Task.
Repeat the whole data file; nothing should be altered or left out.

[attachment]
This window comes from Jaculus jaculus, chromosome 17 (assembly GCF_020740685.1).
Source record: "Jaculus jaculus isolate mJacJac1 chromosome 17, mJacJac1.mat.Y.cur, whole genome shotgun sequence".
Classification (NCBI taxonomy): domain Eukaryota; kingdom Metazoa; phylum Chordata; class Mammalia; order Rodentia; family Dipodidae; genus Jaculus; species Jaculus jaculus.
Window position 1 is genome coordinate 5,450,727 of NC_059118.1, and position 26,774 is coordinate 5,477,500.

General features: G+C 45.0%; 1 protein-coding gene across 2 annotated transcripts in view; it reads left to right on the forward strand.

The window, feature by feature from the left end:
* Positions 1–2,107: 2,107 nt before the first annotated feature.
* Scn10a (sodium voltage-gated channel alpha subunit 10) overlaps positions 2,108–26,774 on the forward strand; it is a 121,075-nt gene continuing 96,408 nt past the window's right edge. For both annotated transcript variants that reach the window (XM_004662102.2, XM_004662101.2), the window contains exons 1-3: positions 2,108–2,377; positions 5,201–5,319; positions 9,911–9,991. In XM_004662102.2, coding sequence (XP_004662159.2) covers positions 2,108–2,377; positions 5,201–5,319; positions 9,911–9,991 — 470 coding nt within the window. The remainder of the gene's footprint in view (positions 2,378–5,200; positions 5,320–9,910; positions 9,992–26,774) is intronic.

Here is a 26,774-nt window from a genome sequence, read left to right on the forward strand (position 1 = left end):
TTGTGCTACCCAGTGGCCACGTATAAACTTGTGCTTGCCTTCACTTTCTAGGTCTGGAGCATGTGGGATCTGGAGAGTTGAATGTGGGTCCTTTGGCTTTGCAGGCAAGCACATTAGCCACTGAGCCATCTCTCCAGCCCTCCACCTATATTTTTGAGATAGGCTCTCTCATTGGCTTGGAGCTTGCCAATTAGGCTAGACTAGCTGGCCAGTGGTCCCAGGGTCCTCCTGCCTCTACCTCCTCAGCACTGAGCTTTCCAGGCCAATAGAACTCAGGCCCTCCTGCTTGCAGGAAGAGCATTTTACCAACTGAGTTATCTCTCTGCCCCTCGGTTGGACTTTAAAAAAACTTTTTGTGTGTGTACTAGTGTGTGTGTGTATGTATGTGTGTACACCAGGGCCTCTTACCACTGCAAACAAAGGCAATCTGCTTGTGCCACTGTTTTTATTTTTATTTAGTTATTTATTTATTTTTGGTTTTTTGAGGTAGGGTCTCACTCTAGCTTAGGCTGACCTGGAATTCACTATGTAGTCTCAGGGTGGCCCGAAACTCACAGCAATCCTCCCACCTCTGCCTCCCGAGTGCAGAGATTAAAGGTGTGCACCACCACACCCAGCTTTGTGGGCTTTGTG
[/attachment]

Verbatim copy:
This window comes from Jaculus jaculus, chromosome 17 (assembly GCF_020740685.1).
Source record: "Jaculus jaculus isolate mJacJac1 chromosome 17, mJacJac1.mat.Y.cur, whole genome shotgun sequence".
Classification (NCBI taxonomy): domain Eukaryota; kingdom Metazoa; phylum Chordata; class Mammalia; order Rodentia; family Dipodidae; genus Jaculus; species Jaculus jaculus.
Window position 1 is genome coordinate 5,450,727 of NC_059118.1, and position 26,774 is coordinate 5,477,500.

General features: G+C 45.0%; 1 protein-coding gene across 2 annotated transcripts in view; it reads left to right on the forward strand.

The window, feature by feature from the left end:
* Positions 1–2,107: 2,107 nt before the first annotated feature.
* Scn10a (sodium voltage-gated channel alpha subunit 10) overlaps positions 2,108–26,774 on the forward strand; it is a 121,075-nt gene continuing 96,408 nt past the window's right edge. For both annotated transcript variants that reach the window (XM_004662102.2, XM_004662101.2), the window contains exons 1-3: positions 2,108–2,377; positions 5,201–5,319; positions 9,911–9,991. In XM_004662102.2, coding sequence (XP_004662159.2) covers positions 2,108–2,377; positions 5,201–5,319; positions 9,911–9,991 — 470 coding nt within the window. The remainder of the gene's footprint in view (positions 2,378–5,200; positions 5,320–9,910; positions 9,992–26,774) is intronic.

Here is a 26,774-nt window from a genome sequence, read left to right on the forward strand (position 1 = left end):
TTGTGCTACCCAGTGGCCACGTATAAACTTGTGCTTGCCTTCACTTTCTAGGTCTGGAGCATGTGGGATCTGGAGAGTTGAATGTGGGTCCTTTGGCTTTGCAGGCAAGCACATTAGCCACTGAGCCATCTCTCCAGCCCTCCACCTATATTTTTGAGATAGGCTCTCTCATTGGCTTGGAGCTTGCCAATTAGGCTAGACTAGCTGGCCAGTGGTCCCAGGGTCCTCCTGCCTCTACCTCCTCAGCACTGAGCTTTCCAGGCCAATAGAACTCAGGCCCTCCTGCTTGCAGGAAGAGCATTTTACCAACTGAGTTATCTCTCTGCCCCTCGGTTGGACTTTAAAAAAACTTTTTGTGTGTGTACTAGTGTGTGTGTGTATGTATGTGTGTACACCAGGGCCTCTTACCACTGCAAACAAAGGCAATCTGCTTGTGCCACTGTTTTTATTTTTATTTAGTTATTTATTTATTTTTGGTTTTTTGAGGTAGGGTCTCACTCTAGCTTAGGCTGACCTGGAATTCACTATGTAGTCTCAGGGTGGCCCGAAACTCACAGCAATCCTCCCACCTCTGCCTCCCGAGTGCAGAGATTAAAGGTGTGCACCACCACACCCAGCTTTGTGGGCTTTGTG